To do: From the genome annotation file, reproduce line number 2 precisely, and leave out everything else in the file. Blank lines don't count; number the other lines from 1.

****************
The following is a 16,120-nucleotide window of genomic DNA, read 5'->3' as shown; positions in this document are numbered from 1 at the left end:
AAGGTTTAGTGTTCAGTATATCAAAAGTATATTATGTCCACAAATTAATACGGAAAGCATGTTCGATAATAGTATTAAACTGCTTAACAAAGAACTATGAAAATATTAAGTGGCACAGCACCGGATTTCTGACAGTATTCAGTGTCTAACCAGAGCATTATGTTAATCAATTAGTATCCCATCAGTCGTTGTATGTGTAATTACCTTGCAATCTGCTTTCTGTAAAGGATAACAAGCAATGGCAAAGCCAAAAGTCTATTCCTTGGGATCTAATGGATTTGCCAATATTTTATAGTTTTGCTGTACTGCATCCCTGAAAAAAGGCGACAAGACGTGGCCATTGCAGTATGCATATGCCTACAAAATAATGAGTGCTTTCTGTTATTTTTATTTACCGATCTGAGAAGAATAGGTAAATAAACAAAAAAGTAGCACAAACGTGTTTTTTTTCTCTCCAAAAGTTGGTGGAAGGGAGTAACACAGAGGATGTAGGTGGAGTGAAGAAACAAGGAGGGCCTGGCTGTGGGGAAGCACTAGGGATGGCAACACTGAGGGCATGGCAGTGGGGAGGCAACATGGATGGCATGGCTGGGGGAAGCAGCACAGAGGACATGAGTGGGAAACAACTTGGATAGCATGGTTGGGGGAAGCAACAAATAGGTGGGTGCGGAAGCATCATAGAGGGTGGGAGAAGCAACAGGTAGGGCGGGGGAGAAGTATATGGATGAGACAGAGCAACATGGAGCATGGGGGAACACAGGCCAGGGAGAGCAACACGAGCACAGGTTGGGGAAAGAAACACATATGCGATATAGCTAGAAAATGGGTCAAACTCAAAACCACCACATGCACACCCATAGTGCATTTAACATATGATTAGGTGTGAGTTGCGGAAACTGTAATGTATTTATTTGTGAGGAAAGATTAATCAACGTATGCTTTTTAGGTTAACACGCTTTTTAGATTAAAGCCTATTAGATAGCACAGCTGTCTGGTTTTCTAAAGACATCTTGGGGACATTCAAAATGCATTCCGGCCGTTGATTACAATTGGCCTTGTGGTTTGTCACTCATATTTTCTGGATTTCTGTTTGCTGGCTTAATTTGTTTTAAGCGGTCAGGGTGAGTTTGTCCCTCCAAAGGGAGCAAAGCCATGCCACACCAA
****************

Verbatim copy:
AAGGTTTAGTGTTCAGTATATCAAAAGTATATTATGTCCACAAATTAATACGGAAAGCATGTTCGATAATAGTATTAAACTGCTTAACAAAGAACTATGAAAATATTAAGTGGCACAGCACCGGATTTCTGACAGTATTCAGTGTCTAACCAGAGCATTATGTTAATCAATTAGTATCCCATCAGTCGTTGTATGTGTAATTACCTTGCAATCTGCTTTCTGTAAAGGATAACAAGCAATGGCAAAGCCAAAAGTCTATTCCTTGGGATCTAATGGATTTGCCAATATTTTATAGTTTTGCTGTACTGCATCCCTGAAAAAAGGCGACAAGACGTGGCCATTGCAGTATGCATATGCCTACAAAATAATGAGTGCTTTCTGTTATTTTTATTTACCGATCTGAGAAGAATAGGTAAATAAACAAAAAAGTAGCACAAACGTGTTTTTTTTCTCTCCAAAAGTTGGTGGAAGGGAGTAACACAGAGGATGTAGGTGGAGTGAAGAAACAAGGAGGGCCTGGCTGTGGGGAAGCACTAGGGATGGCAACACTGAGGGCATGGCAGTGGGGAGGCAACATGGATGGCATGGCTGGGGGAAGCAGCACAGAGGACATGAGTGGGAAACAACTTGGATAGCATGGTTGGGGGAAGCAACAAATAGGTGGGTGCGGAAGCATCATAGAGGGTGGGAGAAGCAACAGGTAGGGCGGGGGAGAAGTATATGGATGAGACAGAGCAACATGGAGCATGGGGGAACACAGGCCAGGGAGAGCAACACGAGCACAGGTTGGGGAAAGAAACACATATGCGATATAGCTAGAAAATGGGTCAAACTCAAAACCACCACATGCACACCCATAGTGCATTTAACATATGATTAGGTGTGAGTTGCGGAAACTGTAATGTATTTATTTGTGAGGAAAGATTAATCAACGTATGCTTTTTAGGTTAACACGCTTTTTAGATTAAAGCCTATTAGATAGCACAGCTGTCTGGTTTTCTAAAGACATCTTGGGGACATTCAAAATGCATTCCGGCCGTTGATTACAATTGGCCTTGTGGTTTGTCACTCATATTTTCTGGATTTCTGTTTGCTGGCTTAATTTGTTTTAAGCGGTCAGGGTGAGTTTGTCCCTCCAAAGGGAGCAAAGCCATGCCACACCAA